By Roy Mathur, on 2021-08-21, at 23:08:53--23:44:00 GMT, for Captain Roy's Rocket Radio Show, Listen
Digestive problems, depression, bad dreams, and then, to top it all, Afghanistan.
The American government didn't tell their Afghan allies and sneaked out most of their military in the dead of night, said the Taliban push was unexpected when ordinary people like me could see what was happening quite clearly on the TV and news, and now they seem reticent to support the remnants of the Afghan government forces massing in a valley, but surrounded by the Taliban.
It's a total cock up and how can anyone ever trust the USA to not let them down again. Kurds in Syria and now the Afghan people.
This is such a huge subject that I can't even begin to do justice to in a geek pod, but as a minority myself, I'd like to point out the increasingly desperate plight of the people trying to flee the country, including persecuted minorities like the Hazaras and others. Very specifically, I'd like to draw attention to a group of Afghan Sikhs and Hindus stranded in Kabul as we speak. I hope that the international community do not ignore these people also seeking to escape from a very brutal and repressive regime.
A few minor podcast title, subtitle, and description changes.
Roughly 40 years ago I bought book 1 of The Adventures of Luther Arkwright. I sporadically read the continuing series in libraries, but recently bought this 2020 collected edition, The Adventures of Luther Arkwright, Heart of Empire: The Legacy of Luther Arkwright, in preparation for Bryan Talbot's final book in the series: The Legend of Luther Arkwright (2022).
A much better James Gunn attempt at a sequel to the lacklustre first 2016 film. The main plot of the film is Amanda Waller's plan to dispatch two suicide squads to the island dictatorship of Corto Maltese. The first as a cannon fodder decoy, leading to their utter destruction, allowing the second team to contend with the true objective: terminating the results of a secret US government project to weaponise a giant space starfish.
Expect Watchmen levels of weirdness and an eyebrow raising body count of B-list DC superhero fatalities. Harley Quinn steals the show in a sub-plot of snagging her very own handsome rich dictator, with predictably bloody consequences.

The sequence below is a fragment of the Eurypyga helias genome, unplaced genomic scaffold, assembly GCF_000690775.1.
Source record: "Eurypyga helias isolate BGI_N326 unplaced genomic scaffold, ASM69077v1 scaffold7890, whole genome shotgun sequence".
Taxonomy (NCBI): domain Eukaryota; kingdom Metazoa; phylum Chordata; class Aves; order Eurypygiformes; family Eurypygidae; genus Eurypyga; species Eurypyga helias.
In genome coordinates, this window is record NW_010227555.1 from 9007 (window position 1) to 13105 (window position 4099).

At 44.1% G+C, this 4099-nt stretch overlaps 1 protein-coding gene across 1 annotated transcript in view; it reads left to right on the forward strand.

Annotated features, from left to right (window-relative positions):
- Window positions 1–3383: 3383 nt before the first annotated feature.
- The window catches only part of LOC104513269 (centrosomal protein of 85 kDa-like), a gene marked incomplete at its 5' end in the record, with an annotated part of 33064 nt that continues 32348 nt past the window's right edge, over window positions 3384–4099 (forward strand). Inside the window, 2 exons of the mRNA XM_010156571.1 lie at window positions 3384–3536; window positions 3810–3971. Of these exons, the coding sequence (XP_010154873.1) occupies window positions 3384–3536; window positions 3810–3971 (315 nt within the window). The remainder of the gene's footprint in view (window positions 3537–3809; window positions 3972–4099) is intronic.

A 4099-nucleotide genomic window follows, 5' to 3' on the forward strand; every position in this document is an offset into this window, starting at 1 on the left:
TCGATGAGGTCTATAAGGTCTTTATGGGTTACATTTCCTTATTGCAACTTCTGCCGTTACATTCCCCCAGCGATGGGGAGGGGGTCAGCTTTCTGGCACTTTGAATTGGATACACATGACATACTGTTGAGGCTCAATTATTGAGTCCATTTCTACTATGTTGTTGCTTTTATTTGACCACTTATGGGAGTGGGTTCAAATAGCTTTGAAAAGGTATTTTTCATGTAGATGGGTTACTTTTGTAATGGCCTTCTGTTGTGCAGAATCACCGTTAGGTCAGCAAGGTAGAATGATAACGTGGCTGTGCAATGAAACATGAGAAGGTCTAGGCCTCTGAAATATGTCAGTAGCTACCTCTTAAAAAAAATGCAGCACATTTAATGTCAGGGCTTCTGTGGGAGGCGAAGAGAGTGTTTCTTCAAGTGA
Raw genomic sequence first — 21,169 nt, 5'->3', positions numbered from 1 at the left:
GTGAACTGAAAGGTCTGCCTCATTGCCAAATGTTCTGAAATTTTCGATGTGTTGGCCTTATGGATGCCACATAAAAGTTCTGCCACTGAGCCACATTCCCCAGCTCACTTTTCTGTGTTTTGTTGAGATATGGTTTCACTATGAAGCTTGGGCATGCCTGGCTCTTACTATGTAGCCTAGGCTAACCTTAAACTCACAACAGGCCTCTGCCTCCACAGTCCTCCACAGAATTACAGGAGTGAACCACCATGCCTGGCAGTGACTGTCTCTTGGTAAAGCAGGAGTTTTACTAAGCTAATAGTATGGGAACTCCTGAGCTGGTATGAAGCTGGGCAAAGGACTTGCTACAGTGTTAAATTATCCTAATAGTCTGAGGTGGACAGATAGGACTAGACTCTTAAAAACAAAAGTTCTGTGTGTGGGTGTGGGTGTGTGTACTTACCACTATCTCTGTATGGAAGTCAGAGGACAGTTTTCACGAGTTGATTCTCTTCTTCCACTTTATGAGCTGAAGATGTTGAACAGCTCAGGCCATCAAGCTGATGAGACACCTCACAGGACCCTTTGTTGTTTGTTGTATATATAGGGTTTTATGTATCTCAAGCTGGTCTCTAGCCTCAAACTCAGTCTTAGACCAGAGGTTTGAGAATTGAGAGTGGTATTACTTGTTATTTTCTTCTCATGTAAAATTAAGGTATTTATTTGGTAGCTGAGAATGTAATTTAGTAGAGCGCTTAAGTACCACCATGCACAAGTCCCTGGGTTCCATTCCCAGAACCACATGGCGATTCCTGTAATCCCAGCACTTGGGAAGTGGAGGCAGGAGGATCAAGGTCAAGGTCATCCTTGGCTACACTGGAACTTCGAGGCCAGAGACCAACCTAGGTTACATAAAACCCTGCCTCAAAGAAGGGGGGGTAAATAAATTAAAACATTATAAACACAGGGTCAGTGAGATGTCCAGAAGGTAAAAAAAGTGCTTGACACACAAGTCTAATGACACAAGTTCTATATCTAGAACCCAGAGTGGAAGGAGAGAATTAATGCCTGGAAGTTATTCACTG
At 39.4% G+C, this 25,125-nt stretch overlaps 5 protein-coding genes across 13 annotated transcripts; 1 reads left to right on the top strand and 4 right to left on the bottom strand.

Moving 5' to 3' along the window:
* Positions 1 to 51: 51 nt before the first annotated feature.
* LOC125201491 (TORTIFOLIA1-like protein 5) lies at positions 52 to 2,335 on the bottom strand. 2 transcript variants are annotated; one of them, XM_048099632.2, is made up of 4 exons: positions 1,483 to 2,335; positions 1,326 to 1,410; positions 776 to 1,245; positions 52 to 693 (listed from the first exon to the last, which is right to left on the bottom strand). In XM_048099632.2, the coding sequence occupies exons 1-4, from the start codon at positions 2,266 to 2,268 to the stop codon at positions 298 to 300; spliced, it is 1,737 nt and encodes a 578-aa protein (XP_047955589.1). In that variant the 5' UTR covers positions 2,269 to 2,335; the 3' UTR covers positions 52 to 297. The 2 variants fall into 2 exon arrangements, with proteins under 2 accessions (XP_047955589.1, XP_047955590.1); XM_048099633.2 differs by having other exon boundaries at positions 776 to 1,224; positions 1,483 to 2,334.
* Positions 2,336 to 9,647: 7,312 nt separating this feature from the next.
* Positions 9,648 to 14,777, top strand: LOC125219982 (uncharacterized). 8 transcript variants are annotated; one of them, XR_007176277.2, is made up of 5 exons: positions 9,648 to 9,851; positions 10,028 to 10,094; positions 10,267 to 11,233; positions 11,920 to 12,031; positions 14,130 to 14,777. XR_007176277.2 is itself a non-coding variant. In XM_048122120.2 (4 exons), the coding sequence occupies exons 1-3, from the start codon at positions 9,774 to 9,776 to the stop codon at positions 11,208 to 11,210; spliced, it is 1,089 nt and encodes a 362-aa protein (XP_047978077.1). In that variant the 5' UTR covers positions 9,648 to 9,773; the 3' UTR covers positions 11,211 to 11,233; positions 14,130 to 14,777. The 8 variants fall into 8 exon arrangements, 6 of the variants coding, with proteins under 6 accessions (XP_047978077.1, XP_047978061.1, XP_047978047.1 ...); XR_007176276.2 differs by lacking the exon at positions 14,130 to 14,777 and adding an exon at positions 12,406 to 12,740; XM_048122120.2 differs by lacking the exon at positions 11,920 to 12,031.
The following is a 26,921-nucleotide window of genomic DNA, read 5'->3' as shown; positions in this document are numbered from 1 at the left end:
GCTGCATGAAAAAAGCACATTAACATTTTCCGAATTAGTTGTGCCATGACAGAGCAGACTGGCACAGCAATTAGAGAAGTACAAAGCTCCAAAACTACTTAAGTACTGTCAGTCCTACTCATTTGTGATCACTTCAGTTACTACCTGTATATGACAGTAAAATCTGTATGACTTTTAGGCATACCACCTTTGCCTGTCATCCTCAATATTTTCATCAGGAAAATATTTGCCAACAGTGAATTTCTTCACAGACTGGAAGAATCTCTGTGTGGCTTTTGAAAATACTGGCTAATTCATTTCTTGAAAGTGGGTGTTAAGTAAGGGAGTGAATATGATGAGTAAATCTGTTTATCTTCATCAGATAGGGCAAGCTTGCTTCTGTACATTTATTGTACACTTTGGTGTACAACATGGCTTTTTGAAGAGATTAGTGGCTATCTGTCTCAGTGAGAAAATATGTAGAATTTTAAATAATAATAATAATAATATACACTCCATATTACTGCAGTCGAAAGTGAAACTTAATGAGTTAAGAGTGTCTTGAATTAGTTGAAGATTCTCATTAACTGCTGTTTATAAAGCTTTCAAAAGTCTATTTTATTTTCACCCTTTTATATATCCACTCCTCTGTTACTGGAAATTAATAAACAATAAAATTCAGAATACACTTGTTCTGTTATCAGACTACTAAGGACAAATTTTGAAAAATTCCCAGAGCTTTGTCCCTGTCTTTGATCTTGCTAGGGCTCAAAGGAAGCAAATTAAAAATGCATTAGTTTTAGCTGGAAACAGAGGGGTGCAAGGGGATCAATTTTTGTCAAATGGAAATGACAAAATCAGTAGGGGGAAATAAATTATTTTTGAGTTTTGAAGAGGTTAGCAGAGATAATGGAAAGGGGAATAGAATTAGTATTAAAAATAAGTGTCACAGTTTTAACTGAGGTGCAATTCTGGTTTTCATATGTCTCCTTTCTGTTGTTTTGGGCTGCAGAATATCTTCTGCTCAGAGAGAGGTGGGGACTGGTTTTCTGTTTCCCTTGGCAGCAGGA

TV adaptation of the comic book, in which a human deer hybrid boy navigates a viral post-apocalyptic landscape in search of his mother, with the aid of hard man.
I thought it more striking then the fairly crudely drawn comic and performances were great, especially the Brit continent of Nonso Anozie and Adeel Akhtar (who played my favourite character in Channel 4's Utopia). For a change, the kid actor playing the lead role didn't stink. I don't know what it is with child actors today, but some do seem a touch hammy.
New Marvel animated TV series, based on the comics of the same name, asks what if, then proceeds to propose alternate superhero origin stories for characters like T'Challa's Black Panther becoming Star-Lord, etc. The first episode concerns what if Agent Carter was the first avenger---Captain Carter---instead of Steve Roger's Captain America?
I found it amusing, with good and colourful art and a fun script. I'm impressed how Marvel seamlessly interweaves the splintered timeline from Loki and the Tesseract from the movies, and how it uses the mysterious Watcher to introduce the episodes, as a framing device like Rod Serling in the Twilight Zone.
Being a Brit, the first episode was stirring as we see Peggy Carter smashing Nazis to bits in a union flag emblazoned uniform and vibranium shield.
It's exactly what's missing from our Saturday mornings with cereal, even if Disney+ put this out on Wednesday.
Star Wars animated series about elite deviant clone troopers who desert after the empire victory.
That trailer! That shell suit! I'm excited! I said mostly favourable things about the show sci-fi horror show before, but found the derivative nostalgia a little grating.
Now? I don't care. Even if the 1980s were crap for people like me, just gimme the grating nostalgia. I love The Goonies, ET, Tron, DnD, etc., so when ST returns I'll genuinely celebrate the rose tinted version of retro times.
Regarding the actual 80s though, I'll self-hypnotise myself and pretend the era was a sweet neon paradise. I'll lie and tell you how the air was filled with opportunity for all, not just a lot of greedy Thatcherite twocks high on champers and coke, with indefinable jobs, Golf GTIs, FiloFaxes, and anally inserted giant mobile phones antennas. Ahhh... those big antennas could really help one ram the cocaine up one's chim chiminey.